Unsettling + beautiful: Kate Brown's Fish + Chocolate

Comics review.

Fish+ Chocolate

Kate Brown

SelfMadeHero, 128pp, £14.99

Fish + Chocolate is unsettling. Part of the reason I feel that way might be the route I have taken through the work of Kate Brown, the creator of this collection of three short stories. The majority of Brown's work to date has been for the all-ages comics the DFC and its spiritual successor the Phoenix, where she created adventure stories with a slightly darker twist than most work for children. Spider Moon, serialised in the DFC Weekly, was cruelly cut short by the cancellation of its parent title, and only reached the end of the first of an intended five-volume run, but the Lost Boy, about a shipwrecked young boy and his lemur, launched with more achievable aims, and finished its 35 episode run last August. (Owing to the impressive tautness of the Phoenix, those 35 episodes only amount to 70 pages)

The Lost Boy was one of the slower stories in the first six months of the Phoenix, taking too long to subvert the boy-goes-on-treasure-hunt plot with the menace of the islands other inhabitants. Those shadowy figures would become the focus of the story, but I fear by the time Brown played her hand, the immediate thrill of Daniel Hartwell and Neill Cameron's Pirates of Pangaea may have proved more seductive. (The latter also had pirates and dinosaurs, basically rendering it eight-year-old kryptonite)

What the Lost Boy really had going for it, though, was Brown's art. Expressive characters — well, character — and beautiful foliage (it's a niche talent, but it's a talent nonetheless) combined with her keen understanding of the ability of the palette of a work to set the mood to instantly evoke the tropical paradise her hero was stuck on. That's an important skill, given the constrained space she had to work in.

In Fish + Chocolate, we get to see Brown in the exact opposite mode. Where Spider Moon was for all ages, the three short stories contained here are emphatically adult in tone, and one is fairly explicit to boot. And where the Lost Boy was compressed down into just two pages an episode, these are decompressed, allowing her art and characters room to breath.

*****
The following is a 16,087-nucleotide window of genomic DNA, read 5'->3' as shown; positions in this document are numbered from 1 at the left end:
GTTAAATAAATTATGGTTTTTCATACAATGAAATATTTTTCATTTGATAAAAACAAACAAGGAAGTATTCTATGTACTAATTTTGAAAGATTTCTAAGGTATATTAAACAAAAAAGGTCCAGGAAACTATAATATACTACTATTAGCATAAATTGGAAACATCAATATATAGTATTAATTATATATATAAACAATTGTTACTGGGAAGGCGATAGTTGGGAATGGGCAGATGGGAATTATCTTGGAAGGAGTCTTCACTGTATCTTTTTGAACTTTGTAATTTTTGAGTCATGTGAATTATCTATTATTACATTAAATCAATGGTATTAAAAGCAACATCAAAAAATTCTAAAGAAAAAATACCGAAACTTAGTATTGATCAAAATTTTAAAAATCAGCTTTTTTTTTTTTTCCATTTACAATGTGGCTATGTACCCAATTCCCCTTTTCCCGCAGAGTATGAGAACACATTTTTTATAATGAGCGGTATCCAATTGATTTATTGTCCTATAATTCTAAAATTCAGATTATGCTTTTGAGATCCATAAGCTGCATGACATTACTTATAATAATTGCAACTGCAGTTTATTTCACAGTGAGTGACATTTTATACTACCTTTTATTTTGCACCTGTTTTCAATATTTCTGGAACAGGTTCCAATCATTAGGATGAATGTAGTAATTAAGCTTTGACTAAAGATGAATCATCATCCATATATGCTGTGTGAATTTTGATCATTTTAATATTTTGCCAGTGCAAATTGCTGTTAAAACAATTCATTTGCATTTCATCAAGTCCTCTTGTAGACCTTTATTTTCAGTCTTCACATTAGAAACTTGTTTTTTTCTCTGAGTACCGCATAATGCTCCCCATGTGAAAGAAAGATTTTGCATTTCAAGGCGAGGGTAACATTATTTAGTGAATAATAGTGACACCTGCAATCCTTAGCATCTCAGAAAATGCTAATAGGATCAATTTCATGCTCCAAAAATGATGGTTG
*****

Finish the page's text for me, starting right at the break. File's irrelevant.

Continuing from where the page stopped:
The best of the shorts is the opening one, "the Piper Man". It's a loose retelling of the Pied Piper of Hamelin, set in the modern day with a single mum and her two kids. We all know the ending of the fable; but we also all know the stereotype of the creepy weirdo who plays with other people's children. It's a stereotype that many—including the mother in the story—aren't quite comfortable with, but who's going to be the one to let their principles get in the way of their children's safety? And so the conflict isn't just between the mother and her kids. It's also an internal one, as she tries to summon up the courage to keep the piper man away for good.

"The Cherry Tree" doesn't wear its plot on its sleeve in the same way. It still concerns the relationship of a mother and her child (as do all three stories in the book) and in the end, tragedy ensues all the same. But the menace here is entirely conveyed through tone and setting. Prisca and her mother have moved into a new house with a cherry tree in the garden, which, both passively and actively, enters the daughter's live. But Prisca is left to her own devices, and the negligence takes its toll.